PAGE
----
Go well Dennis my brother, mentor
By Terrence Mapurisana
To me, Dennis Wilson was a brother, a mentor and one of those individuals who inspired me to be one of the finest reggae producer/presenters I am today.
He linked me up with a good number of Jamaican stars, the likes of Leroy Sibbles, Young Garvey, Shaggy, Jamaican Reggae DJ Mandingo, Freddy Melody, Big Youth, among others. He also came up with a number of jingles for my reggae programmes on ZBC’s Classic263.
He was the first person to let me know about the death of reggae legendary Bunny “Striker” Lee — a man who produced artists like Delroy Wilson, Cornell Campbell, King Tabby, Tapper Zukie and Johnny Clarke.
I remember him saying to me; “I spoke to him (Lee) in the UK at a function hosted by John, the owner of Dub Vendor record shops. He did not look too healthy at all. He has been a very influential person within the reggae industry.”
The world of reggae music, Zimbabwe included, has lost an iconic figure who inspired a good number of radio reggae producers and presenters.
Wilson was unquestionably one of the most charismatic and inspirational reggae DJs and producers in Jamaica, UK and Zimbabwe. He was diabetic and suffered from hypertension for some years. He collapsed at his house in Harare and passed on. He was 66.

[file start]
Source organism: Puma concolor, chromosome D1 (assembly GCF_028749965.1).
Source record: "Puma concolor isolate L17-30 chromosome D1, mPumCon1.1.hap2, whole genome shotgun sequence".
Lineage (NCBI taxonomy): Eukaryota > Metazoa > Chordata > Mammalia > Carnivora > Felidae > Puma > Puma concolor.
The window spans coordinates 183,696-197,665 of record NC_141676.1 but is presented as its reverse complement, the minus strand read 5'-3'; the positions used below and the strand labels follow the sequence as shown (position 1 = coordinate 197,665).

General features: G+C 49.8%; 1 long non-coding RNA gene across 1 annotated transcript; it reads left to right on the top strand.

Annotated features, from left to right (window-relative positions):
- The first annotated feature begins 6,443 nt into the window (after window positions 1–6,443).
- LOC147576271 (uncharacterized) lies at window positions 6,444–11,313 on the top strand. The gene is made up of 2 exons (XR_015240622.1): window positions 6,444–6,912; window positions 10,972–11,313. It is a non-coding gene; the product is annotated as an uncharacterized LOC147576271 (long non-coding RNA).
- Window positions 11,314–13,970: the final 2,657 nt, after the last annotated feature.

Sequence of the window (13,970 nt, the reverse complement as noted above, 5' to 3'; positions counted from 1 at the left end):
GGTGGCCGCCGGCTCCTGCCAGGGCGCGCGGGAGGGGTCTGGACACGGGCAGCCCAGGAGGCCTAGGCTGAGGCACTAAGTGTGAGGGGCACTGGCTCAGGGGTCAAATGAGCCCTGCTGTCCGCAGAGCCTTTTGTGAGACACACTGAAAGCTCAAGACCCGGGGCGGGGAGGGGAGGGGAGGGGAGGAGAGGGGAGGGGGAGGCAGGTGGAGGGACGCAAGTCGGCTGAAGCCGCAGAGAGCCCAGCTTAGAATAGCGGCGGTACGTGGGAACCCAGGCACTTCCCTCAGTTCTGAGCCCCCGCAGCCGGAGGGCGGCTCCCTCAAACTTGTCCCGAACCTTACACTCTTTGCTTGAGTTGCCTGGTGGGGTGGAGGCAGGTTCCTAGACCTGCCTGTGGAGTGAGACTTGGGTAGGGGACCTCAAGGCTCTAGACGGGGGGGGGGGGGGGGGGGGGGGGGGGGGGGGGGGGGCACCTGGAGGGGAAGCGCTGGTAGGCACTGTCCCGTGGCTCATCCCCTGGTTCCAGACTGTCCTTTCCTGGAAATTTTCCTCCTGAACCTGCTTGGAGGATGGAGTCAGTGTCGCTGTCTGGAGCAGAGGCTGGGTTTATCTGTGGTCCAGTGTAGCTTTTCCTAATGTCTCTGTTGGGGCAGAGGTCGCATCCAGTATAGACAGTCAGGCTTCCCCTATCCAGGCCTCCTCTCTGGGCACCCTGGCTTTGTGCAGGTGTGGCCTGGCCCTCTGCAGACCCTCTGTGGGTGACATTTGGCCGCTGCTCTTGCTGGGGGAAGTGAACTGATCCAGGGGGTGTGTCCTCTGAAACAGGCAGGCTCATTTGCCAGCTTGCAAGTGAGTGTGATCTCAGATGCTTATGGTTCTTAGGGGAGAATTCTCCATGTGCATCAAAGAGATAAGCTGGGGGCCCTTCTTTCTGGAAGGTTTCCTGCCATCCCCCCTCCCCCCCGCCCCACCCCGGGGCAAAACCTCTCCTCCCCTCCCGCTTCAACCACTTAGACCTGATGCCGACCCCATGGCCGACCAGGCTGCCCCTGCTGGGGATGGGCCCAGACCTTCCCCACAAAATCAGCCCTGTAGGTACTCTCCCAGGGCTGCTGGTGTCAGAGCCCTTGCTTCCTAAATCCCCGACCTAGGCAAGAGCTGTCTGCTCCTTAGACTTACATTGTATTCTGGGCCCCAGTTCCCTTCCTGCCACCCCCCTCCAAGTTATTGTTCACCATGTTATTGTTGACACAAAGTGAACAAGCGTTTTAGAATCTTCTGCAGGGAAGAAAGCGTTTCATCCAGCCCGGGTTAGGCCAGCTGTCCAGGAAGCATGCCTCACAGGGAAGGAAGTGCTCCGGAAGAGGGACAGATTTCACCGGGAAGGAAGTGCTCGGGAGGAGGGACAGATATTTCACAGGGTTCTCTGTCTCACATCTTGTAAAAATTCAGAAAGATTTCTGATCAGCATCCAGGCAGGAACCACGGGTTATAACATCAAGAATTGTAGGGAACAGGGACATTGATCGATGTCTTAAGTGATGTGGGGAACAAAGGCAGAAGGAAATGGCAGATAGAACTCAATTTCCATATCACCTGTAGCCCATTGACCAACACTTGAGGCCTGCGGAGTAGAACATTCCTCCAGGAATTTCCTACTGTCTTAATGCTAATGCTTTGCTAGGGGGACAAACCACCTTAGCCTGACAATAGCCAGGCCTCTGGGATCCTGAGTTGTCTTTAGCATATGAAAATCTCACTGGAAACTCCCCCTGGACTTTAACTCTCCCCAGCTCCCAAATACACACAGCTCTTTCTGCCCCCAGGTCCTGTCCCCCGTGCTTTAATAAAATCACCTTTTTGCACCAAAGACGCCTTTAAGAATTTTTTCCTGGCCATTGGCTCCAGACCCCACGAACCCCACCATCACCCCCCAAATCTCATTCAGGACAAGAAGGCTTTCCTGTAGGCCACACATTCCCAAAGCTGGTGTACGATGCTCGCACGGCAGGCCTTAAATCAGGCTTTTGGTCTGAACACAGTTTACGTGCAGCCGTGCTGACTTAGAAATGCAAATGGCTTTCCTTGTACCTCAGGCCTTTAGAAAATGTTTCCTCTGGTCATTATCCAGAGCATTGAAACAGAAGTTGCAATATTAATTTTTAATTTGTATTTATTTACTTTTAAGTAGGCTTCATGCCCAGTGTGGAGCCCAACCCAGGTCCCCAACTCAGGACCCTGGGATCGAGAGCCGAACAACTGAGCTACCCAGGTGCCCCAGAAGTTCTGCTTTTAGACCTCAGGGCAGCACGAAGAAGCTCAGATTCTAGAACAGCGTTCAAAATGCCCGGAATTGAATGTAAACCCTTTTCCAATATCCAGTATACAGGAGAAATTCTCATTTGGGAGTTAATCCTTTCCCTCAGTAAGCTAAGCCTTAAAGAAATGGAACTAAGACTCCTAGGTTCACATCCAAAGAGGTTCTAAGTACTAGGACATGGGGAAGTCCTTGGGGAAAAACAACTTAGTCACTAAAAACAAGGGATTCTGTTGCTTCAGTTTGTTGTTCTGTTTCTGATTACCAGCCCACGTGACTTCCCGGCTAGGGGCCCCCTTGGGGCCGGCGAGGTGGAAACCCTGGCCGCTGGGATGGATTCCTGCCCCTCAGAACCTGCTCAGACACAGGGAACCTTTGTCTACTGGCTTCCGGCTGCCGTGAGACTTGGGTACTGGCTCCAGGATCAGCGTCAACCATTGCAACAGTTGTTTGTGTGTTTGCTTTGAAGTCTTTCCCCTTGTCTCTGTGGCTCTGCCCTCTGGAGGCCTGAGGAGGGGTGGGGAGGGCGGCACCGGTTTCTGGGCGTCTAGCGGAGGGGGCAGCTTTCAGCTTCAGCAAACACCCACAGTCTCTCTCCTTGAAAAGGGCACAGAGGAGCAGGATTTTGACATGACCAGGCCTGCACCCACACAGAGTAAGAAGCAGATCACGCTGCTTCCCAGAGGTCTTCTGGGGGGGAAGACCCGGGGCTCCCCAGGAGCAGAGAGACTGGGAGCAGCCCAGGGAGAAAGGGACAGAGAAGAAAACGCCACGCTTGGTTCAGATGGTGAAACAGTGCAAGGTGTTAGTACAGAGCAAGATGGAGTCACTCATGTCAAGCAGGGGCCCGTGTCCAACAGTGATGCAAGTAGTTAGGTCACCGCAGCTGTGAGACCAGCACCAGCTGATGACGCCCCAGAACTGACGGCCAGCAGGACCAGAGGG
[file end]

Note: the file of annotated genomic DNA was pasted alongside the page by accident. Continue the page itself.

Many, I guess did not know that he could sing and do a number of cover versions, from Bob Marley, Gregory Isaacs, Dennis Brown to Freddie McGregor.
Through his reggae programmes with Kudzie “Mr Cool” Marudza on the then Radio 3 in the 1980s on Thursdays between 8am and 9pm, Wilson drove reggae music forward across decades.
According to Marudza, “some of the reggae songs we popularised include ‘ABC-123’ and ‘Push Comes to Shove’ by Freddie McGregor. ‘Push Comes to Shove’ became his signature tune.”
Wilson worked with various reggae labels and helmeted hits by Freddie McGregor, Cocoa T, Sanchez, Tiger, Aswad and many more from the mid-1970s onwards. Wilson introduced Jamaican dancehall reggae music, from Ska and rocksteady styles and the distinctive tempo and bounce of reggae.
He was the first to interview a number of visiting reggae groups such as Joseph Hill and Culture, Shabba Ranks, Sugar Minnot, among others.
Through his programmes, he also helped to pioneer the echoing, eerie sound of dub with its focus on drums, bass and studio effects. Wilson had that radio voice that reggae fans would become accustomed to and would find some kind of comfort and nostalgia and excitement. This led me to invite him to the then SFM Reggae Rhythms in 2006 to co-host the programme.
He became known as the Godfather of Reggae Radio because many credited him with introducing Jamaican reggae dancehall and reggae from the 1970s in Zimbabwe.
Wilson was born in Kingston, Jamaica and moved to London at a tender age. He came to Zimbabwe in 1982 at the invitation of Dr Obadiah Moyo, who at that time was also a big reggae fan having stayed in Jamaica and London as well.
He then joined the then Post and Telecommunications as a telecoms engineer
Although he left radio some years ago, and could come in as per my invitation on the Classic263 Reggae Talk, his die-hard followers stayed with him for decades, and more recently he had become a vocalist and manager for the local reggae outfit Transit Crew.
“Shabba”, as most of us would love calling him, is survived by three sons and a daughter.
Who would forget the song, “I Will Wait For You” by Freddie McGregor as he signed off his programme?
Sleep easy reggae man. RIP Dennis. The Herald.